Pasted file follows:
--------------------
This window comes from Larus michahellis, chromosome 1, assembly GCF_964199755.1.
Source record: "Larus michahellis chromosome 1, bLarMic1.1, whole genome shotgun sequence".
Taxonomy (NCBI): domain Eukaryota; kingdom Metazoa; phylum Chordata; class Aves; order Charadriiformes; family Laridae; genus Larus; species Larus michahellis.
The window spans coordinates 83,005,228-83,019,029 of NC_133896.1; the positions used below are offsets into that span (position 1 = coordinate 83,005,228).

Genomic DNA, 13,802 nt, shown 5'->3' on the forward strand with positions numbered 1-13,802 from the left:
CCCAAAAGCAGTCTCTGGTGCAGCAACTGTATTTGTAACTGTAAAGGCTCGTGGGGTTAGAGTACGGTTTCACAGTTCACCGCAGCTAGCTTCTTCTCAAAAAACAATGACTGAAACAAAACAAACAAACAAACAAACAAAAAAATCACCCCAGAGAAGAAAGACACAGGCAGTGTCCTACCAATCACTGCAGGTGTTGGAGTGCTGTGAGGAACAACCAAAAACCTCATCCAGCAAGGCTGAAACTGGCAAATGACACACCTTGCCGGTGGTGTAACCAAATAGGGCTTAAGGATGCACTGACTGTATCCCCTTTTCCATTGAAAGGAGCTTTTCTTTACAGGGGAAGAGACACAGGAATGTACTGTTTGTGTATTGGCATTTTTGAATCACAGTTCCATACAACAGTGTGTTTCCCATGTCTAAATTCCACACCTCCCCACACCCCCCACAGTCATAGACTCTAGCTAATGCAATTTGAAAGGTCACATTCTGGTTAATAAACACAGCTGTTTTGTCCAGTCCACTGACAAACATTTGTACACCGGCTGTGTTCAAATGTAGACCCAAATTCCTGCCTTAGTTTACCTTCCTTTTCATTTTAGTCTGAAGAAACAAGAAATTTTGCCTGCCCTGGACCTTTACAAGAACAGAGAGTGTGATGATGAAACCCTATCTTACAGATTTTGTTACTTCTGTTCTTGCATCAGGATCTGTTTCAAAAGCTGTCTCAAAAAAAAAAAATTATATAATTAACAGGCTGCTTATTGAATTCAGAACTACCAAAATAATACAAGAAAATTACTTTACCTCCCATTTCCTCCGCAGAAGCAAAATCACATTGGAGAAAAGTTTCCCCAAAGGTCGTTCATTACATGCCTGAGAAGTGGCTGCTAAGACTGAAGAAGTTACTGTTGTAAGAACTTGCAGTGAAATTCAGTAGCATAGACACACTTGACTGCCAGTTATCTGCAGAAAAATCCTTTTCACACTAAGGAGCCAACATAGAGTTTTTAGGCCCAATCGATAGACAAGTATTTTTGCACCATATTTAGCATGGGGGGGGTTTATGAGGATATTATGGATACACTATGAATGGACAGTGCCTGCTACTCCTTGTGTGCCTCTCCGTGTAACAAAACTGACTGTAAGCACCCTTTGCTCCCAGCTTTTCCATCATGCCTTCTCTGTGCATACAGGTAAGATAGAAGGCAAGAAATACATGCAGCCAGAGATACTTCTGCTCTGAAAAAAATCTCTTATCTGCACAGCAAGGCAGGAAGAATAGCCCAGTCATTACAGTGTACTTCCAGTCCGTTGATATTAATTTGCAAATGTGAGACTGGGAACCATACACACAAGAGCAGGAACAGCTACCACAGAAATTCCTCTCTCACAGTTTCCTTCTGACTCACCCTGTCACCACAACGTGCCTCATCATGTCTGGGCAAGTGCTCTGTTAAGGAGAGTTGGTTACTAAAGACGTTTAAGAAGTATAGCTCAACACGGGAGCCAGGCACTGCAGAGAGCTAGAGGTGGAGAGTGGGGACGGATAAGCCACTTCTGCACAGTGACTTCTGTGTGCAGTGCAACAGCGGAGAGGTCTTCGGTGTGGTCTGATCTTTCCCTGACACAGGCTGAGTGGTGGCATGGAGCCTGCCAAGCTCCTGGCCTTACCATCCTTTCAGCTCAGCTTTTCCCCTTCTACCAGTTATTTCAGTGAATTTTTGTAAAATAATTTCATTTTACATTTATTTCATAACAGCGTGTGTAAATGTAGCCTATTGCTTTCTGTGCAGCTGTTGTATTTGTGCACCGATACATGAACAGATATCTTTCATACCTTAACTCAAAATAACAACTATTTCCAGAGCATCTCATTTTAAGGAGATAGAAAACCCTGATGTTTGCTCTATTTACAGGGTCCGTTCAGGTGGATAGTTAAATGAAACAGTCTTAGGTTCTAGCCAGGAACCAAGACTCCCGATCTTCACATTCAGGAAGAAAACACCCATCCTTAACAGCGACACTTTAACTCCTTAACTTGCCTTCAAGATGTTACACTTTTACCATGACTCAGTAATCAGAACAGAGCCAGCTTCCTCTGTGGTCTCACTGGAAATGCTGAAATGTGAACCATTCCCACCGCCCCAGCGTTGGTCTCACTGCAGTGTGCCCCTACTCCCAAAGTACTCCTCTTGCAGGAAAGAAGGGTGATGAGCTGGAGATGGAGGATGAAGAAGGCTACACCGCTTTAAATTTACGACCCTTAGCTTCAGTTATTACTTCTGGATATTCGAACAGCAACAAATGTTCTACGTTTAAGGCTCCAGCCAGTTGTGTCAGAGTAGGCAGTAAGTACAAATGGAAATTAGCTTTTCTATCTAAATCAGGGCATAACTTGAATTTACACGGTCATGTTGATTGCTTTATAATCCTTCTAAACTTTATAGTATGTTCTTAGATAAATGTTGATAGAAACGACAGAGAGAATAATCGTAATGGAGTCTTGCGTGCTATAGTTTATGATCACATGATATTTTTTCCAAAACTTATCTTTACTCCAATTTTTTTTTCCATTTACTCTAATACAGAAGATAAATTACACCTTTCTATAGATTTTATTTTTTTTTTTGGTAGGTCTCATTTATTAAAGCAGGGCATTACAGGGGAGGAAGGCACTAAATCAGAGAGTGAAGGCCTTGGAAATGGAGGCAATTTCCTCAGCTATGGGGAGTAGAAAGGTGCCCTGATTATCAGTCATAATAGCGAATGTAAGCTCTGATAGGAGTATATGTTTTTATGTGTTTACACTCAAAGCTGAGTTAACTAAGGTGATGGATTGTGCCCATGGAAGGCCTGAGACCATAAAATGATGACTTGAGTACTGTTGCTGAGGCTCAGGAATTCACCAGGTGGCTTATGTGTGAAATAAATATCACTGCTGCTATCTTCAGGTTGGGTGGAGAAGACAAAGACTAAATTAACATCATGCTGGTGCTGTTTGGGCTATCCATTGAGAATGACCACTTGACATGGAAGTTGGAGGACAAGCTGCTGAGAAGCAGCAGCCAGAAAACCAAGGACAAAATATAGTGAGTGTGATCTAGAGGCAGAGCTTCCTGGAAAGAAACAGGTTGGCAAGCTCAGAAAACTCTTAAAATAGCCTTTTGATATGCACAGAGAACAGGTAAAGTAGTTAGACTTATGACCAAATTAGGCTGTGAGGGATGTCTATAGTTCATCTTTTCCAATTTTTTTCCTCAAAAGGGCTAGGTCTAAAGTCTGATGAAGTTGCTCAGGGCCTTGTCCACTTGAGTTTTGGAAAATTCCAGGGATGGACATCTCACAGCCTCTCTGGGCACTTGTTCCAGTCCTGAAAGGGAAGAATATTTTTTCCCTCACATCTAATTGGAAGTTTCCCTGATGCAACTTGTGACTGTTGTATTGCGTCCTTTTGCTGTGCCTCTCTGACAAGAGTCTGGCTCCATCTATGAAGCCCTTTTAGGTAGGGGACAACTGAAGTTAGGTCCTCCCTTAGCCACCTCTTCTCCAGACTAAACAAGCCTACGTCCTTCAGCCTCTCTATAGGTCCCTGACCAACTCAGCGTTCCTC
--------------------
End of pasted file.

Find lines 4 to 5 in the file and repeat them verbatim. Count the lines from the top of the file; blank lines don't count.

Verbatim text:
The window spans coordinates 83,005,228-83,019,029 of NC_133896.1; the positions used below are offsets into that span (position 1 = coordinate 83,005,228).

Genomic DNA, 13,802 nt, shown 5'->3' on the forward strand with positions numbered 1-13,802 from the left: